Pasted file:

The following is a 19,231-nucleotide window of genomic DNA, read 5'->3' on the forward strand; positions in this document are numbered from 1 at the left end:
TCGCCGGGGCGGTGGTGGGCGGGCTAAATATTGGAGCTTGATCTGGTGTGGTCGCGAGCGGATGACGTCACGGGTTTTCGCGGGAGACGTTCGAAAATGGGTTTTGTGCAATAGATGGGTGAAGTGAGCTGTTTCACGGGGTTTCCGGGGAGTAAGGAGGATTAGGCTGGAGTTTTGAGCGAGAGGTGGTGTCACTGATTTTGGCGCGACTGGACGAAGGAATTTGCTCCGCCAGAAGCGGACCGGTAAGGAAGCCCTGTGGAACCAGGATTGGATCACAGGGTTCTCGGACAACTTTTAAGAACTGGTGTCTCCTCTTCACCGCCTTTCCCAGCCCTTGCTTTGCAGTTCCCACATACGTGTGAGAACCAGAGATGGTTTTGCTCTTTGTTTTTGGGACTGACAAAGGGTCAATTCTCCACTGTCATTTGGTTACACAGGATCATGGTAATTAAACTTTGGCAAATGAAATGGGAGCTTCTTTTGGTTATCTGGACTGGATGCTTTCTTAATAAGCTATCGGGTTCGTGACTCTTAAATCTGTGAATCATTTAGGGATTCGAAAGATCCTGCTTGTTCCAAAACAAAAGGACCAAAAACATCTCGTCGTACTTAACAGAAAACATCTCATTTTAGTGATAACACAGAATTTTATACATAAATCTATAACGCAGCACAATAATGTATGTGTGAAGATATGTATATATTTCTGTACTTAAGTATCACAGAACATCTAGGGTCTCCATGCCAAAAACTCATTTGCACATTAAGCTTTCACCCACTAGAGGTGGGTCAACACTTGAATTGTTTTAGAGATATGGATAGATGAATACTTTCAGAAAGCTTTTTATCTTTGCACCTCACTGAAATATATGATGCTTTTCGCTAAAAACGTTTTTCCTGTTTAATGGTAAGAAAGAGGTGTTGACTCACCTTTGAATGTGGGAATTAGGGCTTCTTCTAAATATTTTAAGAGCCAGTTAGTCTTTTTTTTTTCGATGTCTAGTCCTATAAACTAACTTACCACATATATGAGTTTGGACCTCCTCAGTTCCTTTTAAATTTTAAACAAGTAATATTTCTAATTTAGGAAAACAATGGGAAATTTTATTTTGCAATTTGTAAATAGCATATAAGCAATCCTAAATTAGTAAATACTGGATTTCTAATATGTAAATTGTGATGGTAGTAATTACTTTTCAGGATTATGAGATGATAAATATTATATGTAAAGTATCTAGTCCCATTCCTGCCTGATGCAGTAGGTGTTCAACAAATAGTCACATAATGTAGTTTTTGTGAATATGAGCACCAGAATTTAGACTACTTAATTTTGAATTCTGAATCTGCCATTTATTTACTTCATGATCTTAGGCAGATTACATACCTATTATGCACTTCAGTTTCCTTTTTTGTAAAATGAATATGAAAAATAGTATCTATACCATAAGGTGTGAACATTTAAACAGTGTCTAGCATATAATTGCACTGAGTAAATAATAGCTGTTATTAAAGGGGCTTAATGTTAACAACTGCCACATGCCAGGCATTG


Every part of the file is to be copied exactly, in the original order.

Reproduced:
The following is a 19,231-nucleotide window of genomic DNA, read 5'->3' on the forward strand; positions in this document are numbered from 1 at the left end:
TCGCCGGGGCGGTGGTGGGCGGGCTAAATATTGGAGCTTGATCTGGTGTGGTCGCGAGCGGATGACGTCACGGGTTTTCGCGGGAGACGTTCGAAAATGGGTTTTGTGCAATAGATGGGTGAAGTGAGCTGTTTCACGGGGTTTCCGGGGAGTAAGGAGGATTAGGCTGGAGTTTTGAGCGAGAGGTGGTGTCACTGATTTTGGCGCGACTGGACGAAGGAATTTGCTCCGCCAGAAGCGGACCGGTAAGGAAGCCCTGTGGAACCAGGATTGGATCACAGGGTTCTCGGACAACTTTTAAGAACTGGTGTCTCCTCTTCACCGCCTTTCCCAGCCCTTGCTTTGCAGTTCCCACATACGTGTGAGAACCAGAGATGGTTTTGCTCTTTGTTTTTGGGACTGACAAAGGGTCAATTCTCCACTGTCATTTGGTTACACAGGATCATGGTAATTAAACTTTGGCAAATGAAATGGGAGCTTCTTTTGGTTATCTGGACTGGATGCTTTCTTAATAAGCTATCGGGTTCGTGACTCTTAAATCTGTGAATCATTTAGGGATTCGAAAGATCCTGCTTGTTCCAAAACAAAAGGACCAAAAACATCTCGTCGTACTTAACAGAAAACATCTCATTTTAGTGATAACACAGAATTTTATACATAAATCTATAACGCAGCACAATAATGTATGTGTGAAGATATGTATATATTTCTGTACTTAAGTATCACAGAACATCTAGGGTCTCCATGCCAAAAACTCATTTGCACATTAAGCTTTCACCCACTAGAGGTGGGTCAACACTTGAATTGTTTTAGAGATATGGATAGATGAATACTTTCAGAAAGCTTTTTATCTTTGCACCTCACTGAAATATATGATGCTTTTCGCTAAAAACGTTTTTCCTGTTTAATGGTAAGAAAGAGGTGTTGACTCACCTTTGAATGTGGGAATTAGGGCTTCTTCTAAATATTTTAAGAGCCAGTTAGTCTTTTTTTTTTCGATGTCTAGTCCTATAAACTAACTTACCACATATATGAGTTTGGACCTCCTCAGTTCCTTTTAAATTTTAAACAAGTAATATTTCTAATTTAGGAAAACAATGGGAAATTTTATTTTGCAATTTGTAAATAGCATATAAGCAATCCTAAATTAGTAAATACTGGATTTCTAATATGTAAATTGTGATGGTAGTAATTACTTTTCAGGATTATGAGATGATAAATATTATATGTAAAGTATCTAGTCCCATTCCTGCCTGATGCAGTAGGTGTTCAACAAATAGTCACATAATGTAGTTTTTGTGAATATGAGCACCAGAATTTAGACTACTTAATTTTGAATTCTGAATCTGCCATTTATTTACTTCATGATCTTAGGCAGATTACATACCTATTATGCACTTCAGTTTCCTTTTTTGTAAAATGAATATGAAAAATAGTATCTATACCATAAGGTGTGAACATTTAAACAGTGTCTAGCATATAATTGCACTGAGTAAATAATAGCTGTTATTAAAGGGGCTTAATGTTAACAACTGCCACATGCCAGGCATTG